Nearly 60% of the over 700,000 jobs lost in the first wave of pandemic layoffs were jobs held by women, according to data from the Institute for Women’s Policy Research. But women in search of a new job often have different requirements for employers, compared with their male counterparts. Beyond the usual concerns around hours, salaries and benefits, women often want to know about a company’s culture, policies around work-life balance, child care, mentorship, growth opportunities and other factors. That’s where InHerSight’s new mobile app for women job seekers aims to help.
The InHerSight platform, first launched in 2015, is something of a Glassdoor for women job seekers. Here, women anonymously rate their workplaces, which allows the company to collect data on 16 key metrics that often matter more to working women.
This includes flexible work hours, maternity and adoptive leave, child care, availability of lactation rooms, salary satisfaction, mentoring, management opportunities for women and female representation in leadership positions.
Women can then use this database to research companies and find jobs that better support their own career goals — as well as avoid those that do not.
To date, the company says women have anonymously rated more than 100,000 companies on its platform. Last year, it matched users to over 3 million open positions and now expects this number to grow significantly due to the current unemployment levels.
The new InHerSight mobile app will do more than offer job matches, however. It’s a more comprehensive experience.
When logged in with a free, anonymous account, women can set their goal for job seeking. This can be something as simple as “Get Hired,” or a more nuanced condition, like “Find Balance.” They then input career and job search data like experience, job title, company culture and benefit “must-haves.”
InHerSight will curate the experience from there to cater to the user’s particular needs.
On the app’s home feed, job seekers will gain access to articles, podcasts, music, stats and other tidbits curated based on their personal interests and goals. This content will refresh daily, InHerSight says.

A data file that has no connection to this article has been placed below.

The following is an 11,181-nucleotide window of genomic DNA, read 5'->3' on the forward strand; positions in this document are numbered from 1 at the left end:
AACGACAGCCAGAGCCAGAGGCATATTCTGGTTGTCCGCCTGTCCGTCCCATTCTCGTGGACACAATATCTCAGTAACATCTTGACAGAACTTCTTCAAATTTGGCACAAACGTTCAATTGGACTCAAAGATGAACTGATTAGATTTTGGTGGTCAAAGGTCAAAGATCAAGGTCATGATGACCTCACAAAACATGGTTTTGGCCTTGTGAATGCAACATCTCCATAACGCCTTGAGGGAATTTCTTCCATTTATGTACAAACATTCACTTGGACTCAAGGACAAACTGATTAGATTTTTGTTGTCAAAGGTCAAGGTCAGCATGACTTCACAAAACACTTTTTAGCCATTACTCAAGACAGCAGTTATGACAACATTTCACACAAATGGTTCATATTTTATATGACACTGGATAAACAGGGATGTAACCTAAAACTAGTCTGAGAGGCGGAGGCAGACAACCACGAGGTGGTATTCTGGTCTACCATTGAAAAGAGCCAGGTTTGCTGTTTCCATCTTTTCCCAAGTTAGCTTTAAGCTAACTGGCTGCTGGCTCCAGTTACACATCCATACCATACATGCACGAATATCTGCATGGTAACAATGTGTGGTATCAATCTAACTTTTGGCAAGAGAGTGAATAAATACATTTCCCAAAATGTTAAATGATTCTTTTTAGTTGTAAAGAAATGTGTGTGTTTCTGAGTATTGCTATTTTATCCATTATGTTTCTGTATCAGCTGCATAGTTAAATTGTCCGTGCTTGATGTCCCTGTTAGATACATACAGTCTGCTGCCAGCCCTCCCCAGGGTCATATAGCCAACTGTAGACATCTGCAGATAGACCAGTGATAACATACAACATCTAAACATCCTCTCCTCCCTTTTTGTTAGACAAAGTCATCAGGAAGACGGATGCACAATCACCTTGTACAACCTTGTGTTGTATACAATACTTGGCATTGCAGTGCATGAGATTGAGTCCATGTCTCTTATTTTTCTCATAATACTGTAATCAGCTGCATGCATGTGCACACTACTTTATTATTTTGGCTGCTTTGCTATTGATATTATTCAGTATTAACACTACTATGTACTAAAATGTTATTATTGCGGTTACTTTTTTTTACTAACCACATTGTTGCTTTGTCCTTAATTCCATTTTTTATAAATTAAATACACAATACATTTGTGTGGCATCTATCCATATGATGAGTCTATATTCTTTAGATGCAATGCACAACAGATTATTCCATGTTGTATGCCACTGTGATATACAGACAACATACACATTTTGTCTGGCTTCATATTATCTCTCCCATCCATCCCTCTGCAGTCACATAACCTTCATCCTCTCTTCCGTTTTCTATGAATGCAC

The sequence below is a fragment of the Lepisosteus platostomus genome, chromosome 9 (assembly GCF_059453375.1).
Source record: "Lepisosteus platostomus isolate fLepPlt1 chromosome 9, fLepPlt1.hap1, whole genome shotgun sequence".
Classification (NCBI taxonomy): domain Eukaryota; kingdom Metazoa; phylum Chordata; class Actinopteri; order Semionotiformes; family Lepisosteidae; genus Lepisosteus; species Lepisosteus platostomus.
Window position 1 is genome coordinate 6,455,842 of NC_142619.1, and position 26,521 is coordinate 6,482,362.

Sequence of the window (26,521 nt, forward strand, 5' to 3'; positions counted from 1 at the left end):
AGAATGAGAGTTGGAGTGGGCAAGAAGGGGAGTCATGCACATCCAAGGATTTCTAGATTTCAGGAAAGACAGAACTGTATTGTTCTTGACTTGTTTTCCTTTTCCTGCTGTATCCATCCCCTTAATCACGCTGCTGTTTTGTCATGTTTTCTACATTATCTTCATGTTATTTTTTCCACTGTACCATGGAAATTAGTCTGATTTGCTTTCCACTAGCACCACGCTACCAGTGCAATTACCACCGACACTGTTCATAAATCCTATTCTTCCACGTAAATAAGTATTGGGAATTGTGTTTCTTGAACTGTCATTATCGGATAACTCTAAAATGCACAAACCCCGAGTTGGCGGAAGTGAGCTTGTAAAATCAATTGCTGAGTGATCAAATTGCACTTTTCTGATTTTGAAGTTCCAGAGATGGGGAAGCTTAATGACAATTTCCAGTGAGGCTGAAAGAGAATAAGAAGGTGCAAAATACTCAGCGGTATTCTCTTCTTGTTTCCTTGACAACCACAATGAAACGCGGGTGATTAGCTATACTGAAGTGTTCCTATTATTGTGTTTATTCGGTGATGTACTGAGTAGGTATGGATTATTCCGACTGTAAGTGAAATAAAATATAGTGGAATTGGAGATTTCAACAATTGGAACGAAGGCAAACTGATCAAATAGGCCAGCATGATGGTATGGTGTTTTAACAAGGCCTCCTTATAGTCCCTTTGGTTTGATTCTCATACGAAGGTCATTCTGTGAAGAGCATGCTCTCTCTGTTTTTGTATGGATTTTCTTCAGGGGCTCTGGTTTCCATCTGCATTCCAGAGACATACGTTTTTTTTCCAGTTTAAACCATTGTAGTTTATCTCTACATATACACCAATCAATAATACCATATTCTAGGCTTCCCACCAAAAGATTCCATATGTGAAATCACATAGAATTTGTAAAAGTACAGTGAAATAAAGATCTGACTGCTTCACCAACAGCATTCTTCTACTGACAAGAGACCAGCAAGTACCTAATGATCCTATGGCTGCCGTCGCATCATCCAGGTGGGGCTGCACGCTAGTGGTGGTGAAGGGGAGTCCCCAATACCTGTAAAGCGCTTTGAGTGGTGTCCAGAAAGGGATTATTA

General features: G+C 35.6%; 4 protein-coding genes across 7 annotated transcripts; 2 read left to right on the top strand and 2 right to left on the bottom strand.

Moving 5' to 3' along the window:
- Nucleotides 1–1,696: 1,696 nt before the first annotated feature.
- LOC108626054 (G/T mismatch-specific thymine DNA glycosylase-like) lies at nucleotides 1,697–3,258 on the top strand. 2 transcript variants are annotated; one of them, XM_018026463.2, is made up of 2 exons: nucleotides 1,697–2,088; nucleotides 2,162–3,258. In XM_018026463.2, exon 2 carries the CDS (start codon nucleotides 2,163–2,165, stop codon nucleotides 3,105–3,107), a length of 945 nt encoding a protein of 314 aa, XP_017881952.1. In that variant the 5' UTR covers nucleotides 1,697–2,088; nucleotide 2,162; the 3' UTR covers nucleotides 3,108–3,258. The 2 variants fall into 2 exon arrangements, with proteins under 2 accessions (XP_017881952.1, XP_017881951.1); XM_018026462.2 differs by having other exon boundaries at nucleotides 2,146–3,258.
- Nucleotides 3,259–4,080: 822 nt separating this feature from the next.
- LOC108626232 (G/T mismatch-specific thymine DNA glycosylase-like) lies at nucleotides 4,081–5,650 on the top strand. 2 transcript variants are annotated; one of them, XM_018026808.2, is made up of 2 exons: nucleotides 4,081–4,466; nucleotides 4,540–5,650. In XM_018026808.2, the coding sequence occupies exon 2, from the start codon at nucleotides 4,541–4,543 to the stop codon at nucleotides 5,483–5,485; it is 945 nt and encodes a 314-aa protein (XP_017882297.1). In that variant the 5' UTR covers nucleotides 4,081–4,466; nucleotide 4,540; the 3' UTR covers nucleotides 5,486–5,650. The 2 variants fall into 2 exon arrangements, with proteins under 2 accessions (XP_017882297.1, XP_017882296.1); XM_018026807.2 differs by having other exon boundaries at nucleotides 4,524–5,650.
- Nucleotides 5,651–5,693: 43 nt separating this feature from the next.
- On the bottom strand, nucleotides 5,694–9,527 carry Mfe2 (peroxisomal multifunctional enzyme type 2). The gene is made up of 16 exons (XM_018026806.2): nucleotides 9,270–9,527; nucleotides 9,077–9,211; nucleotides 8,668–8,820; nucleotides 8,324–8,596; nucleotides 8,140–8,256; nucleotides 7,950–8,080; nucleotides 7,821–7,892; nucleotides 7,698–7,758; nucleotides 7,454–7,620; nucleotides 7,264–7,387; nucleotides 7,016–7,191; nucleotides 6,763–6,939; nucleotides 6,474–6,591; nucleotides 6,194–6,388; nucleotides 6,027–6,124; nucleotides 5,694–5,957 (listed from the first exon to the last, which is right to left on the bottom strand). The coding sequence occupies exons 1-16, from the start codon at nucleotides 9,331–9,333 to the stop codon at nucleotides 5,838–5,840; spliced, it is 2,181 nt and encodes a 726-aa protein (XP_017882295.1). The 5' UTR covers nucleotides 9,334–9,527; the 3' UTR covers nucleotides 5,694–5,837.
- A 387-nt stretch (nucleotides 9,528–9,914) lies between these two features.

Women can also anonymously take polls and ask questions in the InHerSight community, which is also accessible through the app.
And based on the criteria provided, the app will send users up to 10 new job matches per day for companies that are hiring.
“We’re excited to provide women with such a tailored job search tool and resource for navigating their careers,” said InHerSight co-founder and CEO Ursula Mead, about the app’s launch. “We believe strongly at InHerSight that every woman’s career path is different, and we want to give them the power and insight they need to pursue jobs at companies they love.”
Despite the massive unemployment caused by the COVID-19 pandemic, some employers are still hiring. The tech giants in particular continue to be talent-hungry, even as smaller startups trim staff and freeze hiring. Others in e-commerce, including Walmart, Amazon and grocery delivery providers like Instacart, are rapidly expanding their workforce.
InHerSight, however, doesn’t really focus on finding your next gig, but rather the next step in your career. To date, its platform has been used by employers including government agencies and household names like Amazon, Google, Coca-Cola, Walmart and Microsoft.
The N.C. Triangle-area company is backed by $5 million from investors including Motley Fool Ventures, GrowthX and Carolina Angel Network, among others. Its customers are the employers looking to recruit female talent. Though InHerSight didn’t provide specifics, it claims high retention about its customer base due to its ability to pre-qualify their job offers for women across key aspects of company culture.
“Our hope is that women using the app after being laid off or while furloughed can jumpstart their search using the tools we’ve provided,” said Mead, of the new app. “Of course, we want women who need jobs to find them as fast as possible, but we also want to return to them that sense of control over their careers,” she added.